At that point the goal has been met - mess with the rest of the components to your heart's content on shaking out seating depth, but you'll have a functional load when the time comes so you won't miss out on anything when the season starts. And if you want to, you can always pull and reseat those rounds later. This is where the pretty common bit of "start at 0.050" off the lands" would come in as a "hey there's probably a seating depth node around here somewhere" piece of advice, but with the component limitation and shooting a bullet where manufacturer COL data exists, I'm not sure I'd start at 0.050" off over book COL because again, averages are average for a reason.

If my premise is flawed and you do need tack driving precision, ignore everything I said ;)
Thanks for the advice. I am usually anal about very tight groups but with limited components I’m going to have to relax my expectations. Seems like I remember a post a couple of years ago that said a 300 WM likes a long jump.
 

Tiny Tim

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Joined
Jan 26, 2015
Messages
945
Amount of jump has nothing to do with cartridge. It has everything to do with bullet profile and throat interface. That's overly simplistic but good enough for this discussion.
 

fmuguira

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Nov 6, 2010
Messages
576
I d load 3 shots at .020-.030 off your throat ASSUMING magazine allows and shoot them carefully and with a good rest. Nothing good then go .050 off with 3, etc. basically the Berger method. By the time you reach .110 off you should see a depth that looks best. Then work .010 longer and .010 shorter than this depth and see if things tighten a little more. This should result in fairly minimal component use.
 

huntinghuasna

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Messages
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Huasna, Ca.
I d load 3 shots at .020-.030 off your throat ASSUMING magazine allows and shoot them carefully and with a good rest. Nothing good then go .050 off with 3, etc. basically the Berger method. By the time you reach .110
For your situation go with QuietTexan.

If you go with fmuguire's suggestion I'd recommend loading all the lengths to save multiple trips to the range. Once at the range shoot your shortest rounds first working your way to the longest. If you find a node you can shorten the remaining ammo.

 

Buckys

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Joined
Nov 13, 2018
Messages
220
Location
Allen, Tejas
Writing this based on you imposing the limitation of it's hard to get things so a trade off of less absolute accuracy is acceptable as long as it does what you need it to do - so not my normal advice, but hopefully helpful to your situation.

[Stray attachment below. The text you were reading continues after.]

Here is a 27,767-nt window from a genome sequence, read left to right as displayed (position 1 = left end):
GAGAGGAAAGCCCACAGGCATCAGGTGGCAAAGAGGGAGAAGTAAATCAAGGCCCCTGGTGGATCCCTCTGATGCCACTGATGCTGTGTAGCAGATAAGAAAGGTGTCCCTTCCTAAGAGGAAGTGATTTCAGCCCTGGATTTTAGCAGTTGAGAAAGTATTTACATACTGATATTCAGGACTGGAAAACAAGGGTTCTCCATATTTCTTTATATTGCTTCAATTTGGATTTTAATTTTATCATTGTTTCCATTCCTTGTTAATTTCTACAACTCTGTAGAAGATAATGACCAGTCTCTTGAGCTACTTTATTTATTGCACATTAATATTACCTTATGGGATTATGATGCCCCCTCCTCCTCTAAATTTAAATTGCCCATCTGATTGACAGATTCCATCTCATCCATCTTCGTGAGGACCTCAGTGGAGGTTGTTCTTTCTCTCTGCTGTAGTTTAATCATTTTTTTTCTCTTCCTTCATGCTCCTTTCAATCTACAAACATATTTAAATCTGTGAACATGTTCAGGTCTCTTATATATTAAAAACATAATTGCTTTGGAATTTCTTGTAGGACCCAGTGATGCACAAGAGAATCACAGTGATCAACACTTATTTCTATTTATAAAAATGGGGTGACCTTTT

Set the accuracy goal - what are you trying to kill and at how far? I'd wager 90%+ of whiteails killed every year in this country need no more than 6" at 400 yards of accuracy. 80%+ probably don't need more than 6" at 200 yards. If you goal is 6" at 400 yards or less precise:

Seat to book COL. Factory ammo generally works acceptably for a reason, book COL is not an entirely made up number but is based on a lot of averages coming together. Run an OCW ladder. Don't even chrony it. Load at the vertical node, if the horizontal dispersion is less than the vertical dispersion then shoot it at your max killing range - if it falls into the vital circle then load 10-20 rounds for the season and call them good. It'll be an average load that works about as good as anything else.

If horizontal is greater than the vertical then do a couple longer seating depths, maybe +.05" for a couple sets to see if the shape changes. Maybe stick in a second primer if you have them at the original seating depth and see if it changes shape. Once the width is less than the height, shoot it at the max range and call it good if it works.

At that point the goal has been met - mess with the rest of the components to your heart's content on shaking out seating depth, but you'll have a functional load when the time comes so you won't miss out on anything when the season starts. And if you want to, you can always pull and reseat those rounds later. This is where the pretty common bit of "start at 0.050" off the lands" would come in as a "hey there's probably a seating depth node around here somewhere" piece of advice, but with the component limitation and shooting a bullet where manufacturer COL data exists, I'm not sure I'd start at 0.050" off over book COL because again, averages are average for a reason.

If my premise is flawed and you do need tack driving precision, ignore everything I said ;)

Does anyone know where to find the original OCW information?
The link that I have/keep finding is dead : http://optimalchargeweight.embarqspace.com/
 

QuietTexan

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Joined
Nov 16, 2020
Messages
517
Location
Texas
Not sure about the original, but Cal Zandt and 6.5 Guys each have info about the concept. Newberry, Satterlee, and Audette all get at the same thing, kinda.

 

fmuguira

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Joined
Nov 6, 2010
Messages
576
tapatalk.com/groups/practicalriflerfr/practical-riflery-what-it-is-what-it-isn-t-t1075.html

This is the address showing on my computer when I m on Dan Newberry s page